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Eighth Circuit Upholds Asylum Denial to Guatemalan Brothers

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Cambara-Cambara v. Lynch, 2016 U.S. App. LEXIS 16707 (8th Cir. Sept. 13, 2016)

On September 13, 2016, the Eighth Circuit Court of Appeals upheld a Board of Immigration Appeals (BIA) decision denying asylum, withholding of removal and CAT relief to two Guatemalan brothers. In their appeal to the Eighth Circuit, the Cambara brothers alleged that (1) their asylum application was NOT time barred because a December 2008 attack on their father qualified as a changing circumstance that allowed them to file for asylum in 2009 (although they had arrived to the U.S. years earlier and had been found by the Immigration Judge (IJ) to be time-barred from applying) and that (2) persecution against members of their family did not amount to persecution against a social group per the standards of asylum. The court upheld the BIA’s finding that brothers’ family was no different from any other Guatemalan family who has experienced gang violence, and that there was no evidence that their mistreatment was associated with membership in a social group of educated landowners and farmers.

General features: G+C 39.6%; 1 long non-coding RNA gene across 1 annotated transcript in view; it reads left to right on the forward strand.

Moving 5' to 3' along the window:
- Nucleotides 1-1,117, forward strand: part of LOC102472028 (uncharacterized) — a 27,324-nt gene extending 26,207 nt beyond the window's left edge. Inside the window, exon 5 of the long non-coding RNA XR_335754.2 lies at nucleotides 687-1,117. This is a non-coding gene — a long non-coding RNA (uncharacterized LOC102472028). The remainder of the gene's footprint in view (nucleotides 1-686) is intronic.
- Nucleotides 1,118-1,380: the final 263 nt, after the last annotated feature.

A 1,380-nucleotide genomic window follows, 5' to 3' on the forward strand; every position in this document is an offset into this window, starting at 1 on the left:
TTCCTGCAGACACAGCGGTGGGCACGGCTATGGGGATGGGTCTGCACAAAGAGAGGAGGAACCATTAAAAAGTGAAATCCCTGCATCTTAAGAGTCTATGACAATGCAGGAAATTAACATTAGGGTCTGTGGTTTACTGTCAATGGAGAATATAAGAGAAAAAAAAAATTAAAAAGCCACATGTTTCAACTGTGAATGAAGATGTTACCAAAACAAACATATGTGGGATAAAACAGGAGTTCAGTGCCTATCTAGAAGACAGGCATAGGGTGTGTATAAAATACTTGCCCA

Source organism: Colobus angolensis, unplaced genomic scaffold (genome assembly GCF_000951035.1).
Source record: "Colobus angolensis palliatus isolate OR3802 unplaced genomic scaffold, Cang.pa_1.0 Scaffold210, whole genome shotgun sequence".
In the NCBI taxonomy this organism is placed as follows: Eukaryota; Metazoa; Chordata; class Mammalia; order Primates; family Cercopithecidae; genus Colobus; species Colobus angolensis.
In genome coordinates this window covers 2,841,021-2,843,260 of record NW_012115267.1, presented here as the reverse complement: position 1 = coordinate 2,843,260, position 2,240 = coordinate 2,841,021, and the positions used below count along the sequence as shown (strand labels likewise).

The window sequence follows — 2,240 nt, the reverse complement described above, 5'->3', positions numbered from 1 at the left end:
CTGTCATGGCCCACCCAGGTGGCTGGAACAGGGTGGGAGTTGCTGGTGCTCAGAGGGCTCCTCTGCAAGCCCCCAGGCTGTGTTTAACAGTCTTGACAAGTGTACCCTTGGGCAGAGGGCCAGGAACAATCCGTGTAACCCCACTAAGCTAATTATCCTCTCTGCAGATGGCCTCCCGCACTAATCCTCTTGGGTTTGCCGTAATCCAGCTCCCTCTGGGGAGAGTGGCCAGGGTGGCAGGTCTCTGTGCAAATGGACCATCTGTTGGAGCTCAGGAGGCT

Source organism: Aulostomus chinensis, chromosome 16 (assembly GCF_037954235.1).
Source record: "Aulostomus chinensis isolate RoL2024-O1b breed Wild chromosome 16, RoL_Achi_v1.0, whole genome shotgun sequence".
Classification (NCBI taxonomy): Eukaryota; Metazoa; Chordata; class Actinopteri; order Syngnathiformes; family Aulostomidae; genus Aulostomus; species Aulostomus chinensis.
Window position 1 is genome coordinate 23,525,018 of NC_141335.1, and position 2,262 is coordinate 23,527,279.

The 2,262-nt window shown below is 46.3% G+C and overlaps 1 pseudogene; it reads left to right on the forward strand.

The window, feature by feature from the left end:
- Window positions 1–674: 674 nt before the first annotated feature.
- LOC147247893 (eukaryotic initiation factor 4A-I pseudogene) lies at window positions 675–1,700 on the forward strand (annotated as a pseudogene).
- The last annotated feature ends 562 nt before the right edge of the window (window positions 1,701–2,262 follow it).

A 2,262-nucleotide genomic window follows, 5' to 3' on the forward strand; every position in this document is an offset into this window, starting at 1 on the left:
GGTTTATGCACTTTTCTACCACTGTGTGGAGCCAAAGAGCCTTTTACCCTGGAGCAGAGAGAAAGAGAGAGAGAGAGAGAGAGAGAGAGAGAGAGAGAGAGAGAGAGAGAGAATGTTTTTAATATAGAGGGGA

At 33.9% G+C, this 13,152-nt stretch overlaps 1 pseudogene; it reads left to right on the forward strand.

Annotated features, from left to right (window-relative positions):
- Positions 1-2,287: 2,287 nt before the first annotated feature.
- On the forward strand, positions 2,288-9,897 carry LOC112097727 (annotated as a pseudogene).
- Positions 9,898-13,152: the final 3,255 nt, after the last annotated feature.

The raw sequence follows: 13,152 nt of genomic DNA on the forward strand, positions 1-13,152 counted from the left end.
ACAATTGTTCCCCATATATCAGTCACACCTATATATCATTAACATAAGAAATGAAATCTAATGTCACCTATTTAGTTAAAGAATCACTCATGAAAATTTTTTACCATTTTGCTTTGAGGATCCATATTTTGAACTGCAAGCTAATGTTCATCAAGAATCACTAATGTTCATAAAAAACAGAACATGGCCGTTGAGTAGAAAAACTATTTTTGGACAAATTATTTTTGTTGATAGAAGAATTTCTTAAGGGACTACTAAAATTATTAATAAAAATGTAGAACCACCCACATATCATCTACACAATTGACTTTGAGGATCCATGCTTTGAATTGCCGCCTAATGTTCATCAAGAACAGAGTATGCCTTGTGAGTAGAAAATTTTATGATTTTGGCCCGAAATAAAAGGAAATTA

Implications:

  • In order to file for asylum, a person must show that they themselves had suffered past persecution.
  • A person must file for asylum within one year of having arrived to the United States.
  • There is a high burden of proof to show that one’s family is part of a targeted social group. There must be strong evidence that the family itself is being targeted. If not everyone in the family is being targeted; the burden of proof is not met.

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